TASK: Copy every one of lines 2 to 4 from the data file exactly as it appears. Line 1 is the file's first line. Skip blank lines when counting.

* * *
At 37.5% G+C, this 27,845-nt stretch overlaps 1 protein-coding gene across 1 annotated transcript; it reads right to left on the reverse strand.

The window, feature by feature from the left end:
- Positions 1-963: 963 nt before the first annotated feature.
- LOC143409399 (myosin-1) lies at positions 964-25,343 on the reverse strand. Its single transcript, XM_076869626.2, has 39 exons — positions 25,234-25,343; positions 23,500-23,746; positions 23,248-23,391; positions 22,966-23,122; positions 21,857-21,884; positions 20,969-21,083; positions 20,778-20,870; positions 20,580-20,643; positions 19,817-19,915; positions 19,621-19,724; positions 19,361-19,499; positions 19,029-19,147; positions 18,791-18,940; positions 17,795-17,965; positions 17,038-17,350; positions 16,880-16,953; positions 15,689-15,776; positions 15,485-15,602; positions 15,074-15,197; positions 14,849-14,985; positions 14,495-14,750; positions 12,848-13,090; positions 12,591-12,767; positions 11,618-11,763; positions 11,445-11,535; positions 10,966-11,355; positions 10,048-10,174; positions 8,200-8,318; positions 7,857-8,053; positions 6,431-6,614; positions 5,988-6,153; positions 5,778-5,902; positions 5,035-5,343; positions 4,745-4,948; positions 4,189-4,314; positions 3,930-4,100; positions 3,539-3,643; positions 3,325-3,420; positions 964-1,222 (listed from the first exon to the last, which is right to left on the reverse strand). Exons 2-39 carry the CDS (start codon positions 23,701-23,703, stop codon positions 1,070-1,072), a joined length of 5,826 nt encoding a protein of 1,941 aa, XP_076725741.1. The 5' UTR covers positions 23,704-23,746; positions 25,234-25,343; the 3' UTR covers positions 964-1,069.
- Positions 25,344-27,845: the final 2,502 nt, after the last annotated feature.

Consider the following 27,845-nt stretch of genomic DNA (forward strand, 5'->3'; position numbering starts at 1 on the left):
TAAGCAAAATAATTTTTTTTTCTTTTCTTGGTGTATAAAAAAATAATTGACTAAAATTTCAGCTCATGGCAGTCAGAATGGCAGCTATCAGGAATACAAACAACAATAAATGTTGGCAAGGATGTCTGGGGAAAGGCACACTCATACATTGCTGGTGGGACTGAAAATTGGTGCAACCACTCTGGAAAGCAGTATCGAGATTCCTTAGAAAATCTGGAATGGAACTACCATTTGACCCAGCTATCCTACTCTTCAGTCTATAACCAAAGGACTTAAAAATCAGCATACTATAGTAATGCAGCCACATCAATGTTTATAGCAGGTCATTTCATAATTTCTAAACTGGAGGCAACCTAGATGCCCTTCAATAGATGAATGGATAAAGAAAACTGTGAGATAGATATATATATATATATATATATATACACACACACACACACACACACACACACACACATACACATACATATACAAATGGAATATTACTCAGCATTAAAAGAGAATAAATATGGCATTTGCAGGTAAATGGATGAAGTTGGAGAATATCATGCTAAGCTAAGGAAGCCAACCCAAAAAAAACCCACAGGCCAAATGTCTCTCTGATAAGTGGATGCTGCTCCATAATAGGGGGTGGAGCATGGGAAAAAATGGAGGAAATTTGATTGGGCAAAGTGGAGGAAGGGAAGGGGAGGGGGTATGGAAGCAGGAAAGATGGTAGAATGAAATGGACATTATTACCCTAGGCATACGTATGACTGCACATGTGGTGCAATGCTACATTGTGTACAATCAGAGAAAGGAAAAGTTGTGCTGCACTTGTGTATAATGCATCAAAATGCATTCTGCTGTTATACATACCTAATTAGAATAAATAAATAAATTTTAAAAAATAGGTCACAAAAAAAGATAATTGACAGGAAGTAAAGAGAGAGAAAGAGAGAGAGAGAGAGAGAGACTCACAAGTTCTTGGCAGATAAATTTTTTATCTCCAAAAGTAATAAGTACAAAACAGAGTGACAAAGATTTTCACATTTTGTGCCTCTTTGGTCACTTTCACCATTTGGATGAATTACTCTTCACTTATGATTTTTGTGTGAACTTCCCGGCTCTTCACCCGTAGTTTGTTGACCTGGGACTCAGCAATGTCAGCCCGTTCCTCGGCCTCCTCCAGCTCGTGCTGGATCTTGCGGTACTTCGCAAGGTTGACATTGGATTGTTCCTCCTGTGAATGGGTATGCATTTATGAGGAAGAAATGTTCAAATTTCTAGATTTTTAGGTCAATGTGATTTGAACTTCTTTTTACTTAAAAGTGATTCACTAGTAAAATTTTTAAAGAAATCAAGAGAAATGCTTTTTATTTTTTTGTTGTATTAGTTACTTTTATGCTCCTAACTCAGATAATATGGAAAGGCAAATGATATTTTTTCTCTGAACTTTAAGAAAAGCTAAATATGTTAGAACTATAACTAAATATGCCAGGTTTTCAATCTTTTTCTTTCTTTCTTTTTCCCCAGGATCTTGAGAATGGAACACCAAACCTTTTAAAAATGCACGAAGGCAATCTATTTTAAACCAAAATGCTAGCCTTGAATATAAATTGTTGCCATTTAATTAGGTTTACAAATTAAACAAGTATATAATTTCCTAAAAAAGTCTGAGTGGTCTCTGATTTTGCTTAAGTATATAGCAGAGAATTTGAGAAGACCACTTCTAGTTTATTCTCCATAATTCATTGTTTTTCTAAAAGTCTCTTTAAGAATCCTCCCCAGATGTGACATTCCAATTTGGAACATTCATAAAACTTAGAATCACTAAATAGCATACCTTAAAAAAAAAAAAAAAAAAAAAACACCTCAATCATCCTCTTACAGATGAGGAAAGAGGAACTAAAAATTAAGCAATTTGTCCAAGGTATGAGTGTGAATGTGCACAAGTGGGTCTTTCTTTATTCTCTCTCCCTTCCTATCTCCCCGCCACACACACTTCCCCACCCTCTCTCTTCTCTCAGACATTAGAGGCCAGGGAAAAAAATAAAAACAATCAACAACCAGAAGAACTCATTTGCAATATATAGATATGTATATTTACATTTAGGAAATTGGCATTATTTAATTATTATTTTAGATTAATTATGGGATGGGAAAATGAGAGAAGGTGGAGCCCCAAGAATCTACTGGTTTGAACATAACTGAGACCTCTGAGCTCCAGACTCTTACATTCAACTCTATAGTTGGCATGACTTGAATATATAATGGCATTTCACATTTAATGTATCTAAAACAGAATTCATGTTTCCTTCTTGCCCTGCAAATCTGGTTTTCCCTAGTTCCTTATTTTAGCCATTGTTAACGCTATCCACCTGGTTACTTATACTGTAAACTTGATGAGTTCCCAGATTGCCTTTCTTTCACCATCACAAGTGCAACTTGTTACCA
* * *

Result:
The window, feature by feature from the left end:
- Positions 1-963: 963 nt before the first annotated feature.
- LOC143409399 (myosin-1) lies at positions 964-25,343 on the reverse strand. Its single transcript, XM_076869626.2, has 39 exons — positions 25,234-25,343; positions 23,500-23,746; positions 23,248-23,391; positions 22,966-23,122; positions 21,857-21,884; positions 20,969-21,083; positions 20,778-20,870; positions 20,580-20,643; positions 19,817-19,915; positions 19,621-19,724; positions 19,361-19,499; positions 19,029-19,147; positions 18,791-18,940; positions 17,795-17,965; positions 17,038-17,350; positions 16,880-16,953; positions 15,689-15,776; positions 15,485-15,602; positions 15,074-15,197; positions 14,849-14,985; positions 14,495-14,750; positions 12,848-13,090; positions 12,591-12,767; positions 11,618-11,763; positions 11,445-11,535; positions 10,966-11,355; positions 10,048-10,174; positions 8,200-8,318; positions 7,857-8,053; positions 6,431-6,614; positions 5,988-6,153; positions 5,778-5,902; positions 5,035-5,343; positions 4,745-4,948; positions 4,189-4,314; positions 3,930-4,100; positions 3,539-3,643; positions 3,325-3,420; positions 964-1,222 (listed from the first exon to the last, which is right to left on the reverse strand). Exons 2-39 carry the CDS (start codon positions 23,701-23,703, stop codon positions 1,070-1,072), a joined length of 5,826 nt encoding a protein of 1,941 aa, XP_076725741.1. The 5' UTR covers positions 23,704-23,746; positions 25,234-25,343; the 3' UTR covers positions 964-1,069.